For those of you who don’t know, ‘bopo’ stands for body positivity. And there is an enormous, and rapidly growing, bopo community online, particularly on Instagram.
The online bopo community has had such an impact on my life over the past few months. But I have noticed that when I mention it to my family and friends, they typically brush it off as more social media bs. So I decided to write a post explaining why it’s been so much more than that to me.
First of all let me provide some context. This time last year I found myself on antidepressants and in intensive counselling. I won’t go into all of the details (follow me on the gram for deets of my experience with depression @sarah_tyrrell_), but it’s fair to say that I was profoundly unhappy. Over the course of the following twelve months I came to realise that every problem I was facing in my life was rooted in my relationship with myself. I hated myself. I absolutely hated myself. And this negativity had seeped into every single area of my life.
Once we (my counsellor and I) had identified my self hatred as the root of all my unhappiness, it became clear that by addressing this alone everything else would fall into place. So as part of my ‘homework’, my counsellor asked me to start searching for body positivity online. I was pretty dubious initially, but as soon as I typed those words into my Instagram discovery page I was blown away and have never looked back.
Here was a world of girls who were every possible shape and size, every colour, height, sexuality, religion, nationality, age and ability. The only thing that they had in common was that they were promoting unapologetic, no strings attached self love.
They weren’t saying I could love myself if I lost a little weight, or if I made more of an effort with my appearance, or if I dressed differently, or if I was a little more successful. Nooooooo. What they were saying was really quite radical. They were saying, every body has the right to love themselves. Every body. As in, every single person. No matter what!
I found so much comfort in that message having spent more than a decade feeling the exact opposite. I immersed myself in this community and bathed my soul in the self love they shared. I felt my mind absorb their words. I felt my subconscious shift its beliefs. I felt myself come alive with hope.
I watched others post pictures of their bodies in nothing but underwear, pictures that highlighted the parts of their bodies we are taught to hate. I watched videos of girls dancing round their bedrooms in a bra and nickers, smiling from ear to ear as their bodies shook and jiggled and jirated to the music. They challenged everything I thought I knew. They seemed to ooze sunshine. I was mesmorized. I wanted to feel like that.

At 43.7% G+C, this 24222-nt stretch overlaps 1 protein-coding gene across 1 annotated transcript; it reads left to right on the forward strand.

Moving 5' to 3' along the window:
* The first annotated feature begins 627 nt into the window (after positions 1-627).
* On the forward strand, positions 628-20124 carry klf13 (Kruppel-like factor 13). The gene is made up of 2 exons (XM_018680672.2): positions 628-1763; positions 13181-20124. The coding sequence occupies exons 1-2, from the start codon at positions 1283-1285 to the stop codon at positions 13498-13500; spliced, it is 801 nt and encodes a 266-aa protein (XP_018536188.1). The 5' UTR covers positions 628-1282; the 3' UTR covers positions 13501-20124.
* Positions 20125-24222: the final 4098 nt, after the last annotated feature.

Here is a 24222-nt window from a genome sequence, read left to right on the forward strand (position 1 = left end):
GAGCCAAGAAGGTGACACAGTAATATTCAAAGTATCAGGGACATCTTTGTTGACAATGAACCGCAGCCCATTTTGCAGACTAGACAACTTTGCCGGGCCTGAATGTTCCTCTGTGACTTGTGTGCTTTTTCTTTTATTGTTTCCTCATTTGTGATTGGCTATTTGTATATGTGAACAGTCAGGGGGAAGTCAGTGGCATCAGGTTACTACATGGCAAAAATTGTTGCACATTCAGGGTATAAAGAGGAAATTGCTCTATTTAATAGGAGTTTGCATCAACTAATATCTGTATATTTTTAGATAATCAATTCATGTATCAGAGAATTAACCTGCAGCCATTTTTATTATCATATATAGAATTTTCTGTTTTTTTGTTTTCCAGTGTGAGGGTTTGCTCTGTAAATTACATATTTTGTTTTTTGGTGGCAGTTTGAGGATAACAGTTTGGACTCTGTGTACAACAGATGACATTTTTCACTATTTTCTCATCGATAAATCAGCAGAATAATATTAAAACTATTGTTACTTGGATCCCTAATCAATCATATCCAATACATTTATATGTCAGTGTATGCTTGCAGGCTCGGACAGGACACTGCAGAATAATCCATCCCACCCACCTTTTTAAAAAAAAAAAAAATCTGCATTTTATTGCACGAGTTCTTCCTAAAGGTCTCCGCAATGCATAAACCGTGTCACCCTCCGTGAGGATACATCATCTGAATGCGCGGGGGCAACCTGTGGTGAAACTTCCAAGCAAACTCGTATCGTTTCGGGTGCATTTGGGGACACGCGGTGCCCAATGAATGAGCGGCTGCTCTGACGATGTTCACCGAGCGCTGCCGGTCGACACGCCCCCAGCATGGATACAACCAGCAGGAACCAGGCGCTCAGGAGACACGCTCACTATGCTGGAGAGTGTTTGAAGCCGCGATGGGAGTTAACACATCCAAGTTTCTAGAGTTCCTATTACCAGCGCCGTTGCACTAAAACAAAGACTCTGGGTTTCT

I began to participate in the community, posting about my own experiences, my own challenges, my own demons. Rather than the ridicule and intolerance I know aired I might encounter, I found support and compassion. I got messages from my followers that filled me with so much relief, they often brought tears to my eyes. They understood me. They understood what it was to feel worthless. They were there for me. They were becoming my friends.
I took it a step further by posting pictures of my own body, my cellulite, my stretch marks, my rolls of fat and double chin. Every time I did it I experienced the same initial anxiety. The same anticipation of rejection. The same fear of vulnerability. But invariably that was replaced by a feeling of profound empowerment when my followers commented on how I was inspiring them, or how they could relate to my words. I felt I had purpose for the first time in years.
For me the bopo community has been transformative. It’s provided me with a safe space where I can find comfort and support, where I can explore my own relationship to my body and my self, where I can learn from others and where I can find peers and people to look up to. When you hate yourself and your body, you’re so ruled by shame and fear that to do these things is really quite impossible unless you find that community to envelope, protect and nurture you.
I don’t think that my relationship with myself could have improved as much as it has done without this community. And I’m so grateful for it everyday.
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